This week saw a high degree of price capitulation as bullion banks used the dollar’s strength and a rally in bond yields to mount a bear raid on gold and silver. On Wednesday, silver traded as low as $21.45, down over 20% on the year, before rallying off these lows to trade at $22.19 in European morning trade today, down a net ten cents from last Friday’s close. After hitting a low of $1722, gold was marginally up by $4 at $1754 on the same time scale.
On the selloff, gold’s volume was high, aided by reports that China will import gas for electricity generation at any price to end crippling power cuts, driving WTI oil futures over $75. They have eased back a little overnight, but the message is clear: as we enter the northern hemisphere winter, global energy shortages and higher prices will be our fare. But for gold and silver, probably the real reason behind the bear raid was to get prices as low as possible for quarter-end book-keeping.
Comex saw high levels of deliveries yesterday: 1,146,800 ounces of gold (35.67 tonnes) and 7,585,000 ounces of silver (236 tonnes). These contracts have moved from being rarely stood for delivery to a means of obtaining bullion, with 14,688,700 ounces of gold (457 tonnes) delivered so far this year. The figure for silver is doubly impressive at 221,005,000 ounces (6,874 tonnes).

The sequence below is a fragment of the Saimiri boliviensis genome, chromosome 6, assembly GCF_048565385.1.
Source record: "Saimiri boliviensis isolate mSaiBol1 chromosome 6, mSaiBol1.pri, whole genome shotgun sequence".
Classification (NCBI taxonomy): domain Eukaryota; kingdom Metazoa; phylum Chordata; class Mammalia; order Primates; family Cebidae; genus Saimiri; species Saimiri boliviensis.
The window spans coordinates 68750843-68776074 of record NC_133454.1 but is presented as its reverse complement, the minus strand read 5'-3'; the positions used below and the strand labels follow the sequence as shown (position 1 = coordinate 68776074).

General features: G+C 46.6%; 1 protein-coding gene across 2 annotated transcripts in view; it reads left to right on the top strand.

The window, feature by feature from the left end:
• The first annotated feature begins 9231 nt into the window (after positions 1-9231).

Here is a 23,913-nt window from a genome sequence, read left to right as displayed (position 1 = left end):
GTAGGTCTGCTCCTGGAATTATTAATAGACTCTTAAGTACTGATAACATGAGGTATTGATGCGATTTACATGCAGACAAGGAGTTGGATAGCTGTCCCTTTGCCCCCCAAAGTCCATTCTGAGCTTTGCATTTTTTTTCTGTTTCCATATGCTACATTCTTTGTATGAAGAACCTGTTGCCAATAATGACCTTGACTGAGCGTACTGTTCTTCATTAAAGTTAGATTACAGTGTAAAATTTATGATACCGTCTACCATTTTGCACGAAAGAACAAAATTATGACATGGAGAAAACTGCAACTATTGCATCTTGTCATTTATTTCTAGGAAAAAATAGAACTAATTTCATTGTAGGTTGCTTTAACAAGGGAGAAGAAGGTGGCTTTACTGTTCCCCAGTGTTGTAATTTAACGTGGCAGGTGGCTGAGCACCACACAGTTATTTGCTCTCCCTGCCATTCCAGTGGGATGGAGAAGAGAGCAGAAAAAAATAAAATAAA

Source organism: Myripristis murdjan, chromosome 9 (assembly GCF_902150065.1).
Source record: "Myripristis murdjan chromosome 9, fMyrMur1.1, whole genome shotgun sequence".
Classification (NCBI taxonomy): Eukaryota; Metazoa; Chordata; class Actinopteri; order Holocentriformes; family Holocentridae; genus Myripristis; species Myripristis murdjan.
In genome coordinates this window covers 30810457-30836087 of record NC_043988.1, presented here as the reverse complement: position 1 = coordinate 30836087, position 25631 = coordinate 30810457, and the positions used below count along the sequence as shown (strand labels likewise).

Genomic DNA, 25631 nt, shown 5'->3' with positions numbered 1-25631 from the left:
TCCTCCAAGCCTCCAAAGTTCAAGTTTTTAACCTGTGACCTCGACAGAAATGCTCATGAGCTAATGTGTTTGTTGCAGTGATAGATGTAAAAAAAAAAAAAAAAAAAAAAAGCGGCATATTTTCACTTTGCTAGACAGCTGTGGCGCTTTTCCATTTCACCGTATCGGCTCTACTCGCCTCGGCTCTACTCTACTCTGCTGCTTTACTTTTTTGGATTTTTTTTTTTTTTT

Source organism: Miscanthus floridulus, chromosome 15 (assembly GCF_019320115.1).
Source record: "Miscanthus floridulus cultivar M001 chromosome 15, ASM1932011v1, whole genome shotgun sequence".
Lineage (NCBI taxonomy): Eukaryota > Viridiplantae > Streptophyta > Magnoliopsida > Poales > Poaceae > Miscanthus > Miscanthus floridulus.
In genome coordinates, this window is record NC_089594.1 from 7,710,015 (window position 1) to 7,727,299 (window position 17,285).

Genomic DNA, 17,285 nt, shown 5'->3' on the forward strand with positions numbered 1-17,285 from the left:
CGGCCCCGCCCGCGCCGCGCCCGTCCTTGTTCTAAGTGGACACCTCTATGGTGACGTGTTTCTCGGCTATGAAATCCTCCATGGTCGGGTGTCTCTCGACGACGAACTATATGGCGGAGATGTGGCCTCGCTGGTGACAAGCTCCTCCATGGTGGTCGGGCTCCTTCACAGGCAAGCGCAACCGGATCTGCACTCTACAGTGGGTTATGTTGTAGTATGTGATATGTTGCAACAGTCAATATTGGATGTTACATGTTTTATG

Ahead of the UK’s Basel 3 implementation deadline, the bullion banks are obviously desperate to close their short positions. But high Comex trading volumes and falling open interest on price weakness are only compatible with spread positions being closed, and not the shorts.
We tend to look at Comex statistics because the far larger London OTC forward market is opaque. All we know is that at the end of 2020, there were total forward and swap gold contracts recorded at $530bn, or 8,676 paper tonnes. While some of these positions will be between banks and can be closed out by mutual agreement a large and undefined amount is short to unallocated customer deposits. There is bound to be a move to reduce and close these positions to comply with Basel 3’s net stable funding ratio, which applies from 2 January — only three months away. This is likely to lead to far higher demand for physical gold and silver.
Gold and silver’s performance is sharply at odds with the commodity and energy complex, which driven by energy prices is trading higher, as our next chart, of Invesco’s commodity tracking ETF shows.
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